A new analysis finds no evidence that the total institutional financial aid that public and private nonprofit colleges provide to high-income students has increased in recent years relative to the aid institutions provide to low-income students. And contrary to findings from previous analyses on so-called merit aid (meaning not need-based aid), the report found that subsidies nonprofit colleges provide to low-income students have increased relative to their wealthier peers.
Jason Delisle, a resident fellow at the American Enterprise Institute, and Cody Christensen, a research associate at AEI, are the new report's co-authors. They wrote that measures of merit aid often fail to distinguish what is a "notional discount" on an inflated tuition price rather than real benefits.
"Tuition can vary considerably for different types of students, even those attending the same institution," they wrote. "Differentiated pricing alone can make it difficult to know how much each student pays to attend an institution of higher education. Further complicating the question is the fact that institutions of higher education can inflate prices by as much or more than the aid they offer to students."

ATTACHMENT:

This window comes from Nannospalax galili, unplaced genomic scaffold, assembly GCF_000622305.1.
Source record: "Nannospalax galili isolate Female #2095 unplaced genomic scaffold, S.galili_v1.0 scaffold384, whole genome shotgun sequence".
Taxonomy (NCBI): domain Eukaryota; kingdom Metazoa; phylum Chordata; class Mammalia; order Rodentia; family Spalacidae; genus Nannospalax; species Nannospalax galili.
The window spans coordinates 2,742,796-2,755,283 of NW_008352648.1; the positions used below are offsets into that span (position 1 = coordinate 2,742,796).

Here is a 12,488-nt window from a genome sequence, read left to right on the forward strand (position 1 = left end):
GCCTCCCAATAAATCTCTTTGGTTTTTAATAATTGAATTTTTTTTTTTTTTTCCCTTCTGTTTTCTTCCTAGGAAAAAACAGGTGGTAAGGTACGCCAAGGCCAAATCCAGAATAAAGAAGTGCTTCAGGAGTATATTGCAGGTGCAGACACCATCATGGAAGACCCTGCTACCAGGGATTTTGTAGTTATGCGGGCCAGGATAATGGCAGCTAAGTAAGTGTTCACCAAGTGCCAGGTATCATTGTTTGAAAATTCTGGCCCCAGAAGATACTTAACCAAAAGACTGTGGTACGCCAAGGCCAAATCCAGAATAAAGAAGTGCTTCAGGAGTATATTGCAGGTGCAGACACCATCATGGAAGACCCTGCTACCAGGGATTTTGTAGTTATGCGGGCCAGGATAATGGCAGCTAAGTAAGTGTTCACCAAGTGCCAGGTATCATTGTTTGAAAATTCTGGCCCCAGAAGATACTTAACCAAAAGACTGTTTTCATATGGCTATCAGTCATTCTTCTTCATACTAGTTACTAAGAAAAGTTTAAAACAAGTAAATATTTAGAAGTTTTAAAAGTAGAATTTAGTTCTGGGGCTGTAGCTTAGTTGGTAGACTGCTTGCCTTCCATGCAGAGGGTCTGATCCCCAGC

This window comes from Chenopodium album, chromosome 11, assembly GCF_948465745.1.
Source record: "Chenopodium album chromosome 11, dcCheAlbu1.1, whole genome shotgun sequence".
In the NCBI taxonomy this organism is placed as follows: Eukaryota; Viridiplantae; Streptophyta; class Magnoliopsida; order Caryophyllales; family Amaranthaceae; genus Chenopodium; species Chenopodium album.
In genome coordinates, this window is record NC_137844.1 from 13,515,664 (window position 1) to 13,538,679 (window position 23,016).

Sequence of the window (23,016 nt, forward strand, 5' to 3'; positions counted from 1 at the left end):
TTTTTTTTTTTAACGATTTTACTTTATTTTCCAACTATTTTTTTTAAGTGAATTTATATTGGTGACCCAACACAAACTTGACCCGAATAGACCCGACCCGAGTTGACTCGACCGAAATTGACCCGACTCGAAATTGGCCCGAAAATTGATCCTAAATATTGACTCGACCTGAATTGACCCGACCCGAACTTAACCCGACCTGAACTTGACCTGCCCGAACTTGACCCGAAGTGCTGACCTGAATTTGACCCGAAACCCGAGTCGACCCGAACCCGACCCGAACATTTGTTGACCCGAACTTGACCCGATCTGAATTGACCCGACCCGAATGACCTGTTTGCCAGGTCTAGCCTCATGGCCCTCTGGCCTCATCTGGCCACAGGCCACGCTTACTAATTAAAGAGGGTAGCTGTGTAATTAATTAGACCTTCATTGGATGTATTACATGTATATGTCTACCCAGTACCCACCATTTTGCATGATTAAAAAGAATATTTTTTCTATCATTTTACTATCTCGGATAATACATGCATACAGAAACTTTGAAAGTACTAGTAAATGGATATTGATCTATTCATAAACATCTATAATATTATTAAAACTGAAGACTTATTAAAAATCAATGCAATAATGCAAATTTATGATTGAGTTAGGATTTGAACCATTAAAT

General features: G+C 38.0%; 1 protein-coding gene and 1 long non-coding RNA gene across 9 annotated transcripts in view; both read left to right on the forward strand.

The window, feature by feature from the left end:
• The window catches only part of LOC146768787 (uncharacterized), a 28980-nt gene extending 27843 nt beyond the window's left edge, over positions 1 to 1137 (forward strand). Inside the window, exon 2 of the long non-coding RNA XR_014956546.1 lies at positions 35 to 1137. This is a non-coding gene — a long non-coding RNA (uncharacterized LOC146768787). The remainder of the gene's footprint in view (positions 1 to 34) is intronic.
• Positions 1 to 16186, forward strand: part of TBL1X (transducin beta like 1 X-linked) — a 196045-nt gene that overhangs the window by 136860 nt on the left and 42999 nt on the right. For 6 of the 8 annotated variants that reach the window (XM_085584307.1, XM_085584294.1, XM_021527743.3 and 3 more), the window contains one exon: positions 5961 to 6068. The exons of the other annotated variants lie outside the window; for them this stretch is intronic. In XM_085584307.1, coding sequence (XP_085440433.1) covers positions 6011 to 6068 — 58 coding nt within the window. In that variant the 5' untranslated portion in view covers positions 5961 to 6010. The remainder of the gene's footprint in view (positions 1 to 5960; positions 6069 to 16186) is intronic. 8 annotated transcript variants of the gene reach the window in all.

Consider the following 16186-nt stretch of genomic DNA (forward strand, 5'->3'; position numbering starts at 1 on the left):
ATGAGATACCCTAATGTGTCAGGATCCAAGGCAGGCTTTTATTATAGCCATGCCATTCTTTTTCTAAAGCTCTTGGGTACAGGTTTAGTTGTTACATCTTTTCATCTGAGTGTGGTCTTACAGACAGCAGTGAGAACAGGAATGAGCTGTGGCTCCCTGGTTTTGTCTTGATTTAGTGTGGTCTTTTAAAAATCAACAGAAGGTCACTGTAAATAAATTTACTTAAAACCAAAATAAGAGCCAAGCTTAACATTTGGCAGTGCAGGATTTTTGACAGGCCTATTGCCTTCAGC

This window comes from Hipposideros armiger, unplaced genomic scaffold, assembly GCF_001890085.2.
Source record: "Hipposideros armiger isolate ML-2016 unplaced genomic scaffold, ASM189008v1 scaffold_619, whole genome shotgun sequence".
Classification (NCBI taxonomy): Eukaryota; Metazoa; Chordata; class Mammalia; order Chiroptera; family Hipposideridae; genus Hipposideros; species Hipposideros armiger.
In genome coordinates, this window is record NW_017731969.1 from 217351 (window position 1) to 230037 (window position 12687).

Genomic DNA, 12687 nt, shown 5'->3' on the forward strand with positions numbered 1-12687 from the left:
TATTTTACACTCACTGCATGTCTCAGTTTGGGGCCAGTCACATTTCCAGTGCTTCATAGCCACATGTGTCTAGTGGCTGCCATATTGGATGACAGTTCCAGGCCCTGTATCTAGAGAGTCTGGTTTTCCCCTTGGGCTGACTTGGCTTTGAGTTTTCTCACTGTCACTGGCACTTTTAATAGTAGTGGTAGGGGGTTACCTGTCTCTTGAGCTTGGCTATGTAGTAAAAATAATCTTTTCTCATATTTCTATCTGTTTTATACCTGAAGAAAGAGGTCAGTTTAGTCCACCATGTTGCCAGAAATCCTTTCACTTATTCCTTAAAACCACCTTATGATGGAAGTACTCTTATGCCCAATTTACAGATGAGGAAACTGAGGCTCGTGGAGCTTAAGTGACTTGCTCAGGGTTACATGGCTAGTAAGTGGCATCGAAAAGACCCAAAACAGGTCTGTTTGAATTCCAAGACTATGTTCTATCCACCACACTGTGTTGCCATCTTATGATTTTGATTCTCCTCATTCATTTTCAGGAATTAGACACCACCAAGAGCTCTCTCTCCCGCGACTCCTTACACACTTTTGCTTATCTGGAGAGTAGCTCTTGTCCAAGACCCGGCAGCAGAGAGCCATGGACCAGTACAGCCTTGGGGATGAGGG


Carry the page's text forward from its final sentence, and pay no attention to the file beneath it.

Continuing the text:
The new analysis looked at the total amount colleges spend on students and compared it with what they charge in tuition. Results for public institutions follow below.
The chart below includes results for private colleges.
"For those worried that the financial aid practices of colleges and institutions have exacerbated inequities in our higher education systems, this analysis finds reason for optimism," the report said. "At public institutions, low-income students now receive larger financial aid benefits from those institutions than their high-income peers do, which is a change from over a decade ago. Meanwhile, the subsidies that private nonprofit institutions provide low-income students have surged since the earliest year in this study, far outpacing gains in awards for high-income students."